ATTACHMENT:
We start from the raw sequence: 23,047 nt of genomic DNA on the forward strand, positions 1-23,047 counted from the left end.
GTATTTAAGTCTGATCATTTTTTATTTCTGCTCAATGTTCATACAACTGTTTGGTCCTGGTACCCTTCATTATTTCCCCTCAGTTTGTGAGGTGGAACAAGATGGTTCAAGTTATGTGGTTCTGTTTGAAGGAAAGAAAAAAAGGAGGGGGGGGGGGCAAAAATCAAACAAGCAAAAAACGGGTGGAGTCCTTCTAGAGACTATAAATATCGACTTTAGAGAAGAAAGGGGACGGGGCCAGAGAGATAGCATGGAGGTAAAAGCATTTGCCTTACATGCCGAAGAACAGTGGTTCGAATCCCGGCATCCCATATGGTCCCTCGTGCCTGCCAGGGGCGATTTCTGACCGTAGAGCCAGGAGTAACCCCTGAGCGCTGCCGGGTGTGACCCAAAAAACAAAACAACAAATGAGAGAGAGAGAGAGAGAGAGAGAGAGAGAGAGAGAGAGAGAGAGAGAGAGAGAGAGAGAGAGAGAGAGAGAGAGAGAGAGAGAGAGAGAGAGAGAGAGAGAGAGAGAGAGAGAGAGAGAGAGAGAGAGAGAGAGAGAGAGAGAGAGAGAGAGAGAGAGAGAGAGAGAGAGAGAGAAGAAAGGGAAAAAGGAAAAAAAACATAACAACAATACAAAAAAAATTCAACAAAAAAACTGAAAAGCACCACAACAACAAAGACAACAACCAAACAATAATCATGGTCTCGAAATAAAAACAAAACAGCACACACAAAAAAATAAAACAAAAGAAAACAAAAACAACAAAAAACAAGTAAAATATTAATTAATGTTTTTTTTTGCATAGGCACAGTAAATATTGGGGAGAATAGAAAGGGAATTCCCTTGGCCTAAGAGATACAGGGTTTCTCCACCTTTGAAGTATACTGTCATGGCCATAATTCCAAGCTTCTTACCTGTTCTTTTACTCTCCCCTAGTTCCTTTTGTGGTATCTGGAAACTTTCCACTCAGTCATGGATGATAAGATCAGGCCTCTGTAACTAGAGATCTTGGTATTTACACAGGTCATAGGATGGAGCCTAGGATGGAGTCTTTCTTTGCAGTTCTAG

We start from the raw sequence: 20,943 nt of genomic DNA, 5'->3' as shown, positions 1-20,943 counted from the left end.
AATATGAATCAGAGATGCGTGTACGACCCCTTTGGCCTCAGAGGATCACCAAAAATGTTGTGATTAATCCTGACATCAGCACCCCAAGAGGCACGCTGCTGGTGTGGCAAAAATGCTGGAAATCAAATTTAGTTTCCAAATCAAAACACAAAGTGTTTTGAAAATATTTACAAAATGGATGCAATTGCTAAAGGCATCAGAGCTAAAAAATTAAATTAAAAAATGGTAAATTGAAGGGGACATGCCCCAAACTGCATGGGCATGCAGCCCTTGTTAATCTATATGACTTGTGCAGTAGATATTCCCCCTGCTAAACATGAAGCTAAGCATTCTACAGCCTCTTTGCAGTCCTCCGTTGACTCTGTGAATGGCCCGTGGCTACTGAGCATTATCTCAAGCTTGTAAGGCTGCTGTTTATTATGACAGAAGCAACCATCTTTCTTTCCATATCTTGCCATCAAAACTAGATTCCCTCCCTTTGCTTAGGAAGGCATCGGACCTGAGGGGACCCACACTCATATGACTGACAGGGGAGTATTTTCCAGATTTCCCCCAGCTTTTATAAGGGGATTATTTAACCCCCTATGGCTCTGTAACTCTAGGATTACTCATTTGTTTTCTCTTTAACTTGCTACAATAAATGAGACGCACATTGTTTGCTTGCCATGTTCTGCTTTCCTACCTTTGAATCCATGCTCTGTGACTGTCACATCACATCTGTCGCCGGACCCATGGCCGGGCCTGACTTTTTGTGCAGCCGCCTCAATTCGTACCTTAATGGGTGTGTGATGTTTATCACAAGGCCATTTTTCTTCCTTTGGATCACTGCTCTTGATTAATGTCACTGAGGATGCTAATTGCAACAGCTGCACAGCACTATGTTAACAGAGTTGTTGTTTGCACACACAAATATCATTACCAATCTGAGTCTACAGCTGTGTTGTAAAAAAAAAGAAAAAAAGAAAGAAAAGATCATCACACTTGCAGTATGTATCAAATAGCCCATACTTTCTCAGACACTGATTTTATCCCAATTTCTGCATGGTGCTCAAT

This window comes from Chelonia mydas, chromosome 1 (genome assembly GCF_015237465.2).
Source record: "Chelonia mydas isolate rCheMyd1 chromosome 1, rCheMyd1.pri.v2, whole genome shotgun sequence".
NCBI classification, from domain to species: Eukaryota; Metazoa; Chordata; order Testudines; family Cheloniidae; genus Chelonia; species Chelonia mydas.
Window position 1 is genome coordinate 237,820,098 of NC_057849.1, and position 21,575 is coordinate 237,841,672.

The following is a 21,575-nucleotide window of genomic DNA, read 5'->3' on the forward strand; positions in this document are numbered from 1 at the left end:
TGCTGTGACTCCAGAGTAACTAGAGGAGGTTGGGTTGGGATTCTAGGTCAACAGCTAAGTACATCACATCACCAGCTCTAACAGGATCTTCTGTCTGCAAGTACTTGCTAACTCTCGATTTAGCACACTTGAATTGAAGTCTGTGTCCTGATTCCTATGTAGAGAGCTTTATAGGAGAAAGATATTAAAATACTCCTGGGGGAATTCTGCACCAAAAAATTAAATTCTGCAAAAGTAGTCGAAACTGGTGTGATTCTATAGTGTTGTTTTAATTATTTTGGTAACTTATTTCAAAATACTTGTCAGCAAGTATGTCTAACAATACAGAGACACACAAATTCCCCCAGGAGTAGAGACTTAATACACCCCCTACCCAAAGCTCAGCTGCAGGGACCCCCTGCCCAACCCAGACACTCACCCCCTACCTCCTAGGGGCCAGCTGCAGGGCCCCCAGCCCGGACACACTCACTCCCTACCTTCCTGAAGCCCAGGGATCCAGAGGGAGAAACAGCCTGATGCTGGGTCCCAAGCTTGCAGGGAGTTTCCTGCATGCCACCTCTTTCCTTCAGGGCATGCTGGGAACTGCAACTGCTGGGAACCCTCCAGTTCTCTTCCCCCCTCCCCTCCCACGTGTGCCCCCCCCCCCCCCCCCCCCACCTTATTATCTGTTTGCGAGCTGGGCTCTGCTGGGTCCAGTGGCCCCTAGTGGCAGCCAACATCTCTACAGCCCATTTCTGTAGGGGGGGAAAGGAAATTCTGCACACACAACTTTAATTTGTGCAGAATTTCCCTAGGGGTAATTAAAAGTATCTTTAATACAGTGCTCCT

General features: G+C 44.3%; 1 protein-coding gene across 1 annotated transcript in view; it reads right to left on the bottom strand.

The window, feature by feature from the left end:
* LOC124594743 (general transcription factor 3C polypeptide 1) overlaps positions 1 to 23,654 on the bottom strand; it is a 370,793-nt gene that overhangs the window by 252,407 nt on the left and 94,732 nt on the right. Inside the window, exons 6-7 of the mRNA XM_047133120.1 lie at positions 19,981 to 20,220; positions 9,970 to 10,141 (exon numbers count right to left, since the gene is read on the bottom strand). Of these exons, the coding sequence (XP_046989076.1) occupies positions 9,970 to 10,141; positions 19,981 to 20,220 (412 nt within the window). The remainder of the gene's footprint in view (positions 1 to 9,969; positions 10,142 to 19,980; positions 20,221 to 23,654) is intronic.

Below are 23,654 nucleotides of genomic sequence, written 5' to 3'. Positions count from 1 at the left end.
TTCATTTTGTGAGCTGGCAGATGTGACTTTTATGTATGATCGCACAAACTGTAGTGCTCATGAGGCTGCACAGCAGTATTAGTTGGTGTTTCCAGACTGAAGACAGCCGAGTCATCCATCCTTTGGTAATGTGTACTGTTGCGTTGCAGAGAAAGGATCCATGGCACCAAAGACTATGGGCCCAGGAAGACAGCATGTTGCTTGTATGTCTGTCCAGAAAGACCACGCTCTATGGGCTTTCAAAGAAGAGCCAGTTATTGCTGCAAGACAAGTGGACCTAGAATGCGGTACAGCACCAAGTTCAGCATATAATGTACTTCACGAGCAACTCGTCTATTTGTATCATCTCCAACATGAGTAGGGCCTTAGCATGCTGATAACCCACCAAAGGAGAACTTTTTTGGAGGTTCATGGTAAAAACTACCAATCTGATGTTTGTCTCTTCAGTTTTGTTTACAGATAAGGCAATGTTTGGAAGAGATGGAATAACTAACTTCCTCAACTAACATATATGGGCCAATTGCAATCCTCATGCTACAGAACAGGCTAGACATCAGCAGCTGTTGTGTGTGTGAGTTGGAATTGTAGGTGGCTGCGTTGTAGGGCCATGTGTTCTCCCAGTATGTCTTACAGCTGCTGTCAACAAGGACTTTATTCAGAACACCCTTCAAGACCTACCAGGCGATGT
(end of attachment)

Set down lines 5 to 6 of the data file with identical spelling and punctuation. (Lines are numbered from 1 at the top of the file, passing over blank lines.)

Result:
This window comes from Chelonia mydas, chromosome 1 (genome assembly GCF_015237465.2).
Source record: "Chelonia mydas isolate rCheMyd1 chromosome 1, rCheMyd1.pri.v2, whole genome shotgun sequence".